Sununu and other opponents said the purchase requirements amounted to an unfair subsidy of an uncompetitive energy source that would drive everyone’s electricity rates up. In vetoing the bill, the governor said he was standing up for ratepayers and businesses, who already face some of the highest electricity rates in the country.

The veto had near-instant industry ramifications. Within a week, three New Hampshire biomass plants announced they would no longer be purchasing wood chips from timber suppliers and would be suspending or limiting operations until Legislature decided whether to overturn the veto in September. Industry representatives quickly began warning of job losses for plant workers and loggers, many based in the North Country.

Throughout the rally, industry spokespeople – from loggers to plant managers to environmental advocates – argued the veto has already taken a toll on jobs and hurt the ability for effective forest management.

The political fallout came quickly too: Members of Sununu’s party, many from northern districts, decried the impact on jobs and pressed their colleagues for an override. On Thursday, those voices took to the microphone.

“Everybody hot under the collar?” bellowed Sen. Jeb Bradley, the Republican Senate Majority Leader from Wolfeboro, addressing timber workers in the crowd. “So am I. You know why? Your jobs are at risk. They’re at stake, if you haven’t lost them already.”

Voicing that reality to undecided representatives, he added, would be crucial to turning the tables. “You have five days – six days to make your voice heard,” he said. “You have to make your voice heard.”

For his part, Sununu said the opposition is a distortion of his veto. At a separate event Thursday, Sununu argued had the interests of all ratepayers when he struck down the bill.

“These rallies are smoke and mirrors to avoid the fact that when you have a state of 1.3 million people, some of the highest energy rates in the country, asking folks to take another huge $25 million tax rate increase, and who pays for that,” he said, referencing projections on the costs to ratepayers, which timber representatives and supporters have disputed.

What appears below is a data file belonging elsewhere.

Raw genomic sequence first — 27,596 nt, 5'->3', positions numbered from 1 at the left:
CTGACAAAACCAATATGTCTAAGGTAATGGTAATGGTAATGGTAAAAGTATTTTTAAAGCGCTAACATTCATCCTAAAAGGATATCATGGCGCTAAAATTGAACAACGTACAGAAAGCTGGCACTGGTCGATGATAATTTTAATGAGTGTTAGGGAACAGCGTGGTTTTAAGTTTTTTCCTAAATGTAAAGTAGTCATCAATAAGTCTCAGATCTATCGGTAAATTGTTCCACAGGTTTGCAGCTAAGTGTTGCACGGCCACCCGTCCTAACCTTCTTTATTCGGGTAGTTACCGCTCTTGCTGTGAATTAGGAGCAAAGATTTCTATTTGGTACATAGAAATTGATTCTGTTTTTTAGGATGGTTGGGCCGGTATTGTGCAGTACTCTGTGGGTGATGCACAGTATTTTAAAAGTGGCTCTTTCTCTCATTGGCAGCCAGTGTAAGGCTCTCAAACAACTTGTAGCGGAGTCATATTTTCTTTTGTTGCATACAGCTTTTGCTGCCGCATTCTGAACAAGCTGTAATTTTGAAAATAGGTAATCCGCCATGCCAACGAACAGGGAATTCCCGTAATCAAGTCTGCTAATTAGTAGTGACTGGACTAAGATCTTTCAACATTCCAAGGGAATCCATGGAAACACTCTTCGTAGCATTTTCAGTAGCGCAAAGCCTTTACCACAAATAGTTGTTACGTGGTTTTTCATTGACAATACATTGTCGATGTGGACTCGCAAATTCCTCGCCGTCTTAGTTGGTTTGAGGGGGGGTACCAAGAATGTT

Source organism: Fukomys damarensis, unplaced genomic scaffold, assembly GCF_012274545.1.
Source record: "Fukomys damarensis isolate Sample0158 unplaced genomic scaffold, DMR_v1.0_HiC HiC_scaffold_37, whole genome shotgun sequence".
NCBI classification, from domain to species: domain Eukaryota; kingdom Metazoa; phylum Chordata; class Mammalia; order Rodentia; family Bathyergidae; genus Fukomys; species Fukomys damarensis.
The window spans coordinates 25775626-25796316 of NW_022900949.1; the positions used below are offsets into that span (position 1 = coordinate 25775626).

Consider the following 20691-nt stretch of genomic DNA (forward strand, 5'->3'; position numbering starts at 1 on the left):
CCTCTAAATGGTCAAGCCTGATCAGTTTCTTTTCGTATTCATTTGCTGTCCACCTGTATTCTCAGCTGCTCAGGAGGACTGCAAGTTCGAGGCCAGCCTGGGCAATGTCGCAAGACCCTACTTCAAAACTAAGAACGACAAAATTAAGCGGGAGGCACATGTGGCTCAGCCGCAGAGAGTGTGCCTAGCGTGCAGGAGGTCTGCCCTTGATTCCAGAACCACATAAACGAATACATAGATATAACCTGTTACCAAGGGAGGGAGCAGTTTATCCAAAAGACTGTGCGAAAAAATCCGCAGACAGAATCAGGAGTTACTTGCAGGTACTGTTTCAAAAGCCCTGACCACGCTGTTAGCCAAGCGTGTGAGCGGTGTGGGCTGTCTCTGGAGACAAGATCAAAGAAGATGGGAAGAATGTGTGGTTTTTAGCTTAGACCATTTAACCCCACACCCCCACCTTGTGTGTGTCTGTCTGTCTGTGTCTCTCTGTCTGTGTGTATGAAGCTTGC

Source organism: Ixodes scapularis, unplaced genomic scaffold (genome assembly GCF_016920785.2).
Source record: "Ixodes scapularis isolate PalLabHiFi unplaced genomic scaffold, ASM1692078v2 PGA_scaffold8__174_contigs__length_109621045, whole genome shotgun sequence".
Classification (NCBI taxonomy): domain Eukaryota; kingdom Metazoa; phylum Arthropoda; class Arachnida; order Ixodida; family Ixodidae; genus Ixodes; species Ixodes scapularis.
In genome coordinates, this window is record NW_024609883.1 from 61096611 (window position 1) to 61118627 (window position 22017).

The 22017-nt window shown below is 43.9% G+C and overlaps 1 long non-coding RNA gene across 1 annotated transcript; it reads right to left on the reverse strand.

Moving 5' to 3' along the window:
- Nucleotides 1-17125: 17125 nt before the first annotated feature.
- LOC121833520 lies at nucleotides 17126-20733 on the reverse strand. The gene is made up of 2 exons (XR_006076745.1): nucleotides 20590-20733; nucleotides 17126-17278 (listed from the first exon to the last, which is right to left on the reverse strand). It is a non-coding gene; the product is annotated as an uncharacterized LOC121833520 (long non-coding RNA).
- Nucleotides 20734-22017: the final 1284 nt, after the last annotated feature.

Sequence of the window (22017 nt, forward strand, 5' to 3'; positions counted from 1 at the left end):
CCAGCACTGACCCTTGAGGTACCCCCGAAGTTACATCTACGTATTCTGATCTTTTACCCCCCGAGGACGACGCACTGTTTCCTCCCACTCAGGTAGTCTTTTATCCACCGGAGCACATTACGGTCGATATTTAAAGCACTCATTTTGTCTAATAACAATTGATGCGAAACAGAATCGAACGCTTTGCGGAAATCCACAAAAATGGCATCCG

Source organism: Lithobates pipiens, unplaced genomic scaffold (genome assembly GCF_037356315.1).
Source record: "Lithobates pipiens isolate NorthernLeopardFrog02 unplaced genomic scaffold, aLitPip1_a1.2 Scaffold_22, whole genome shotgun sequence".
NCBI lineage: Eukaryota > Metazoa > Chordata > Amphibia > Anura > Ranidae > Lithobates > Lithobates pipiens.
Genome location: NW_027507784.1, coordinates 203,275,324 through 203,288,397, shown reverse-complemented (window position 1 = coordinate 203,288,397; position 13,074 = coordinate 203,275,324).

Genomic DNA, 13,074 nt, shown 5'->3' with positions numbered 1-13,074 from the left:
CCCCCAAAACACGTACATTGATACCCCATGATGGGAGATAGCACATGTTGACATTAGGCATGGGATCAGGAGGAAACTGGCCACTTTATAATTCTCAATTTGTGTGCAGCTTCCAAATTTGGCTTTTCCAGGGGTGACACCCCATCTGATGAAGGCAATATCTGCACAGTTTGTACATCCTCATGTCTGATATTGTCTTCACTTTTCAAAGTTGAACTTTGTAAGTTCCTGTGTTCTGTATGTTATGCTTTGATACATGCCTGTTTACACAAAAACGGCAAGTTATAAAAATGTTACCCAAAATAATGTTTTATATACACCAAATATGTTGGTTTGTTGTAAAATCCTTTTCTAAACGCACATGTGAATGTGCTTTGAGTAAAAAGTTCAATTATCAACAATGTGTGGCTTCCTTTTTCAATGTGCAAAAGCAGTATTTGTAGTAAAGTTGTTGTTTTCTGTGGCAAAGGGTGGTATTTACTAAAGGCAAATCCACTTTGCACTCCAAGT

Sununu said the people who will have to pay include the elderly, those on fixed incomes, low-income families.

“These are the folks that have to pay this regressive tax to keep these biomass plants open,” he said.

The vetoed bills are set to be reconsidered by the Senate next week; if two-thirds of the body – or 16 senators – vote to override them, they’ll head over to the House, which must also produce a two-thirds vote to override.

Measuring the chances of a successful override has proven difficult. When Senate Bill 365 passed the full Senate in March, it did so by voice vote, with no senator’s vote directly on the record. But advocates for an override are staying confident, pointing to a 17-4 vote on an amendment to the bill that they say indicates the measure has support.

Whether they can retain that support – midway through an election season and with a governor who’s framed his veto as a boost to ratepayers – remains to be seen. And the override measure will need to pass the House, which passed SB 365 in May with just over 67 percent support.

Jasen Stock, Executive Director of the New Hampshire Timberland Owner’s Association, which sponsored the rally, argued the 6,000 signatures the group has collected opposing the vetoes demonstrated grassroots support. But the real challenge, he acknowledged, is convincing the House. In the organization’s legislator-to-legislator head counts, he said, next Thursday’s vote is “too close to call.”

“If you heard it once, you heard it a dozen times,” he told supporters. “It’s – right now – it’s all about making phone calls.”